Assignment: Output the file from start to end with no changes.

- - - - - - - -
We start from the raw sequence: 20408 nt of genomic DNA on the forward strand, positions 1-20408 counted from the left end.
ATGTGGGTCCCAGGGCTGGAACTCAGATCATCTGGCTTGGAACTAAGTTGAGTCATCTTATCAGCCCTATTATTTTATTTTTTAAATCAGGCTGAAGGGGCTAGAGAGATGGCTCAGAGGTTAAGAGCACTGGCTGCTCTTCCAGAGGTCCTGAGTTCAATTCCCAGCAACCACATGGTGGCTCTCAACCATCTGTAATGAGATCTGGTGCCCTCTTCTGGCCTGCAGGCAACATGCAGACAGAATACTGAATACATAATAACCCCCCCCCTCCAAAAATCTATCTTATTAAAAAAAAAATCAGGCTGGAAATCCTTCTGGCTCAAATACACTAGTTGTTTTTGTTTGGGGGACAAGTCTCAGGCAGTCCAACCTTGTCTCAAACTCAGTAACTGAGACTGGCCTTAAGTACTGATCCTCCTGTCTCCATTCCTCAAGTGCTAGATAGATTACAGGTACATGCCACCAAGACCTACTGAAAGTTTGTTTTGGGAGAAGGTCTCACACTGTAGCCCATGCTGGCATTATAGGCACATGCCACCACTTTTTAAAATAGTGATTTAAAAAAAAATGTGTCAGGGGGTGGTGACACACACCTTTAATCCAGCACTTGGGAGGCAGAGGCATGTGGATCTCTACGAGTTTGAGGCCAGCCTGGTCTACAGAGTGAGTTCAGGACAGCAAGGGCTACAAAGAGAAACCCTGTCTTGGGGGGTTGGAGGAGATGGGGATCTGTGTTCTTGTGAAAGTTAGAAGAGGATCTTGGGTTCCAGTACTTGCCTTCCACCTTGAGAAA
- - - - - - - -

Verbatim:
We start from the raw sequence: 20408 nt of genomic DNA on the forward strand, positions 1-20408 counted from the left end.
ATGTGGGTCCCAGGGCTGGAACTCAGATCATCTGGCTTGGAACTAAGTTGAGTCATCTTATCAGCCCTATTATTTTATTTTTTAAATCAGGCTGAAGGGGCTAGAGAGATGGCTCAGAGGTTAAGAGCACTGGCTGCTCTTCCAGAGGTCCTGAGTTCAATTCCCAGCAACCACATGGTGGCTCTCAACCATCTGTAATGAGATCTGGTGCCCTCTTCTGGCCTGCAGGCAACATGCAGACAGAATACTGAATACATAATAACCCCCCCCCTCCAAAAATCTATCTTATTAAAAAAAAAATCAGGCTGGAAATCCTTCTGGCTCAAATACACTAGTTGTTTTTGTTTGGGGGACAAGTCTCAGGCAGTCCAACCTTGTCTCAAACTCAGTAACTGAGACTGGCCTTAAGTACTGATCCTCCTGTCTCCATTCCTCAAGTGCTAGATAGATTACAGGTACATGCCACCAAGACCTACTGAAAGTTTGTTTTGGGAGAAGGTCTCACACTGTAGCCCATGCTGGCATTATAGGCACATGCCACCACTTTTTAAAATAGTGATTTAAAAAAAAATGTGTCAGGGGGTGGTGACACACACCTTTAATCCAGCACTTGGGAGGCAGAGGCATGTGGATCTCTACGAGTTTGAGGCCAGCCTGGTCTACAGAGTGAGTTCAGGACAGCAAGGGCTACAAAGAGAAACCCTGTCTTGGGGGGTTGGAGGAGATGGGGATCTGTGTTCTTGTGAAAGTTAGAAGAGGATCTTGGGTTCCAGTACTTGCCTTCCACCTTGAGAAA